I’m sure there are others too. You might like to share yours below. However, it’s a sure recipe for burnout and exhaustion. So, back to Lewes. Their Seven Year Itch was a great event. It was hosted in a rather funky arts centre in an old industrial unit called Zu, and it made me think of the following 10 key ingredients for a good celebration:
1. The invitation
The invitation needs to be clear and celebratory. People need to know it will a fun occasion, what will be happening, and what’s being celebrated. The Lewes event made it pretty clear, as did the tagline on the great poster (see right), “Come and celebrate seven years of making global issues local”.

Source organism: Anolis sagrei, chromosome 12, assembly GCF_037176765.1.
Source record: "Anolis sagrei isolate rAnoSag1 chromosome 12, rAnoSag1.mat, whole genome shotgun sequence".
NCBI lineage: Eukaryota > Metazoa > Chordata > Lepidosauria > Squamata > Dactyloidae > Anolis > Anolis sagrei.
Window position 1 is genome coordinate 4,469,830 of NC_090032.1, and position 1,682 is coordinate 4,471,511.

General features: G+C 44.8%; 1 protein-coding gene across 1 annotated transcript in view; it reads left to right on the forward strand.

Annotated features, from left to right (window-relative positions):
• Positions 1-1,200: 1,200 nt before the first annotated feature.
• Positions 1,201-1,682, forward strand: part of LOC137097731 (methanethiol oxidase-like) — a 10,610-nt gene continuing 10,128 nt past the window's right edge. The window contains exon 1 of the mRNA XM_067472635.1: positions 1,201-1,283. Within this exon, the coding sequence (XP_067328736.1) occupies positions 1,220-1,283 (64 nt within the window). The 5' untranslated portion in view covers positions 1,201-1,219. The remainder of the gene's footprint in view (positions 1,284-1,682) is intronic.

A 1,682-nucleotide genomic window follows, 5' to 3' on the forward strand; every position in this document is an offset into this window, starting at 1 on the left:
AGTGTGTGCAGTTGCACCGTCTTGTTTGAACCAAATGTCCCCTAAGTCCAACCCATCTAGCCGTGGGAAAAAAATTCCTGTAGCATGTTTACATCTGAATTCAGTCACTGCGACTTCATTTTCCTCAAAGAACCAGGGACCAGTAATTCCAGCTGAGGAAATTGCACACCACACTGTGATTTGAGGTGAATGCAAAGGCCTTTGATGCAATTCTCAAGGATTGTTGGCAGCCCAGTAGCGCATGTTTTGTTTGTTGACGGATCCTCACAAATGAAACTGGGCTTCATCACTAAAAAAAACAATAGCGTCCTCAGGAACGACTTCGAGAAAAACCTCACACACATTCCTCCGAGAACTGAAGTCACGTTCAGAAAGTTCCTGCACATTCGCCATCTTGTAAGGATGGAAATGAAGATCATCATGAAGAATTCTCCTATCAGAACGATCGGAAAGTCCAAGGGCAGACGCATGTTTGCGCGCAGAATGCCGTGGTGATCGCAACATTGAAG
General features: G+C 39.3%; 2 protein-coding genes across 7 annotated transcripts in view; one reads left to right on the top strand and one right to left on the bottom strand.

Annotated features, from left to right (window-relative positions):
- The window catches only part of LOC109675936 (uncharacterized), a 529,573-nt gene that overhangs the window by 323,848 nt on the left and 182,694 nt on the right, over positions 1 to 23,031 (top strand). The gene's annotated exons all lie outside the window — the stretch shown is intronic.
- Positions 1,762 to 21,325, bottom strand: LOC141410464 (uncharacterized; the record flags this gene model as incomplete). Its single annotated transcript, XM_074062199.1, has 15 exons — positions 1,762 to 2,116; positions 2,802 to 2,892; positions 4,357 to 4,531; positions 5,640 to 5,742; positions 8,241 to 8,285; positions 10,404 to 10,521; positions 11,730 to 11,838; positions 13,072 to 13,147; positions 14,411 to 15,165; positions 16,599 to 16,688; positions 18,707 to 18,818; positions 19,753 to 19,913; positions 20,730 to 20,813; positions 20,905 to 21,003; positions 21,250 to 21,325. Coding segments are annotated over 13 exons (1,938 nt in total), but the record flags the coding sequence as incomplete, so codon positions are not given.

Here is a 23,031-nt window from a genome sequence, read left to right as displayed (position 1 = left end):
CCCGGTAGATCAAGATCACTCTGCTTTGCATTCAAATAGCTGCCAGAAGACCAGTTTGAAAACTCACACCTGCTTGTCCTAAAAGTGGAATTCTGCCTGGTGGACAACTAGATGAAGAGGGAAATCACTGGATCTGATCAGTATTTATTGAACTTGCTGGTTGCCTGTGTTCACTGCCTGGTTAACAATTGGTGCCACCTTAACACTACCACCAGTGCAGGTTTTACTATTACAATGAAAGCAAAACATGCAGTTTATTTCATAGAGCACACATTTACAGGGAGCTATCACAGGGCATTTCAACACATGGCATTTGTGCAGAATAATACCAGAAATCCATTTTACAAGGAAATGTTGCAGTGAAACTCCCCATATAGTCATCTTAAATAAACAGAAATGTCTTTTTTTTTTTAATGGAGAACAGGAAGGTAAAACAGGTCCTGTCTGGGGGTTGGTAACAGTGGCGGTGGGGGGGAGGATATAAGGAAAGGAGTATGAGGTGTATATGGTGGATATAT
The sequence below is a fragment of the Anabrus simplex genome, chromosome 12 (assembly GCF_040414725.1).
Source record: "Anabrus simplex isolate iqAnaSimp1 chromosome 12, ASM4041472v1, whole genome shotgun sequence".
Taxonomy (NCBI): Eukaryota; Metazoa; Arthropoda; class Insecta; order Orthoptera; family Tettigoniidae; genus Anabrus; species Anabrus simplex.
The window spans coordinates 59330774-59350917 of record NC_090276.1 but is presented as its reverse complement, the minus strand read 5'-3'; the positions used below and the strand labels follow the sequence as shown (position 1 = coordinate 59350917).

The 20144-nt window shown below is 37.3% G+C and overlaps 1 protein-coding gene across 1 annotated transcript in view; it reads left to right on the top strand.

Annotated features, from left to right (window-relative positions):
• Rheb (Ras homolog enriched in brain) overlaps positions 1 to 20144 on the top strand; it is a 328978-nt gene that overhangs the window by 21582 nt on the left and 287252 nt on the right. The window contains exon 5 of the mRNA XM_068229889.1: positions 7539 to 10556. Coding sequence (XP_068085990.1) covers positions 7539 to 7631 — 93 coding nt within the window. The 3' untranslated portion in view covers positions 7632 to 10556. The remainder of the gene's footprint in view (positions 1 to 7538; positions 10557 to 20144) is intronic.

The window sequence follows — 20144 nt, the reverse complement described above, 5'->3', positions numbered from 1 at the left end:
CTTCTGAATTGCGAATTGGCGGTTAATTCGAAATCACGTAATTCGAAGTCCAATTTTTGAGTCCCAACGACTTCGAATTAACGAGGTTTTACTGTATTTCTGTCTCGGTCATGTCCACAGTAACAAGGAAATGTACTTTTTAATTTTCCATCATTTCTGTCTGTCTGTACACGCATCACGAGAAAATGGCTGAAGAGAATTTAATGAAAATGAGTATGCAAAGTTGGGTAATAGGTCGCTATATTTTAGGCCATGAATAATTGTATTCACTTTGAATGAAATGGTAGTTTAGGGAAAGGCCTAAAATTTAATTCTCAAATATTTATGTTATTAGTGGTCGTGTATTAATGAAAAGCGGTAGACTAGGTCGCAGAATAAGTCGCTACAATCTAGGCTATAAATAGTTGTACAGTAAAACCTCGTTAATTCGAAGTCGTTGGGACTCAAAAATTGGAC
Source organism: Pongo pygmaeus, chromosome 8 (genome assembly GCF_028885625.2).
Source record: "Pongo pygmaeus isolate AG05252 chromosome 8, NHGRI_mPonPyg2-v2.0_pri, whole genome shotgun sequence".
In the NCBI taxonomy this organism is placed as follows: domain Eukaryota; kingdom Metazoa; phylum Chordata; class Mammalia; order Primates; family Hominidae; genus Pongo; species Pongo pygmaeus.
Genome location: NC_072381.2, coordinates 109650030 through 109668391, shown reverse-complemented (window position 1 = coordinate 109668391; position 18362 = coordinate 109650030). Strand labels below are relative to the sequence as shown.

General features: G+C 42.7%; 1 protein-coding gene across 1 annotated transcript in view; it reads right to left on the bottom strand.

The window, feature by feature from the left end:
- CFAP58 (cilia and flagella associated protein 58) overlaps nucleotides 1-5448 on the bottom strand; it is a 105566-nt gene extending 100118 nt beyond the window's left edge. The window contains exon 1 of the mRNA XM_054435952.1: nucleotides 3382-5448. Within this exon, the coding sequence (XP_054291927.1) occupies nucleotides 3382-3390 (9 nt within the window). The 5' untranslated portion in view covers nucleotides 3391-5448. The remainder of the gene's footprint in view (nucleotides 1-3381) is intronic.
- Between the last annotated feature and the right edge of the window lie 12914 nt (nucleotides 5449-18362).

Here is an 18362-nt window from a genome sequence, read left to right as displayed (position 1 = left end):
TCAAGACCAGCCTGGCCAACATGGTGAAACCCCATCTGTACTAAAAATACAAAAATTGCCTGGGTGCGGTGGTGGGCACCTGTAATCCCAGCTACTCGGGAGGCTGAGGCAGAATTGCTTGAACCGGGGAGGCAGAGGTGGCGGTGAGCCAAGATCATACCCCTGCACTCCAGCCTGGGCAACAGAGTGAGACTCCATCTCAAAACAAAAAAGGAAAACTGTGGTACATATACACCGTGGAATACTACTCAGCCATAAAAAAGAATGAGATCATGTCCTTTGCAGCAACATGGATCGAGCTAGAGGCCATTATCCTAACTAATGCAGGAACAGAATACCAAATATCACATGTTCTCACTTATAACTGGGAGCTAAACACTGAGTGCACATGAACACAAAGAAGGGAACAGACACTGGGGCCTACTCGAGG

Given that you are celebrating what has been created by so many people, do as much as you can to invite them personally. Be colourful, bold and inviting. This is your party after all.
2. Food and drink
It’s a celebration, and celebrations need refreshment. The Lewes event featured food and drink that celebrated Lewes: beer from the local celebrated Harveys Brewery, local wines, elderflower champagne, food made by a local cafe, and pizzas made out the back from a wood fired pizza oven. Not a sausage on a stick in sight. Feast well.
3. A capturing of what’s being celebrated
It’s really important to name the things that are being celebrated. What has the group done? Not just the big things but also the smaller things too. Here’s the chart that Transition Town Lewes created for the event:
Then there was the great exercise that Transition Ferrara in Italy did for their third birthday event, where they had written a card for each event or project they had done, and these were clipped onto a washing line in chronological order which was then passed around the room, until everyone had tied themselves in knots, and remembered the huge diversity of stuff they had done.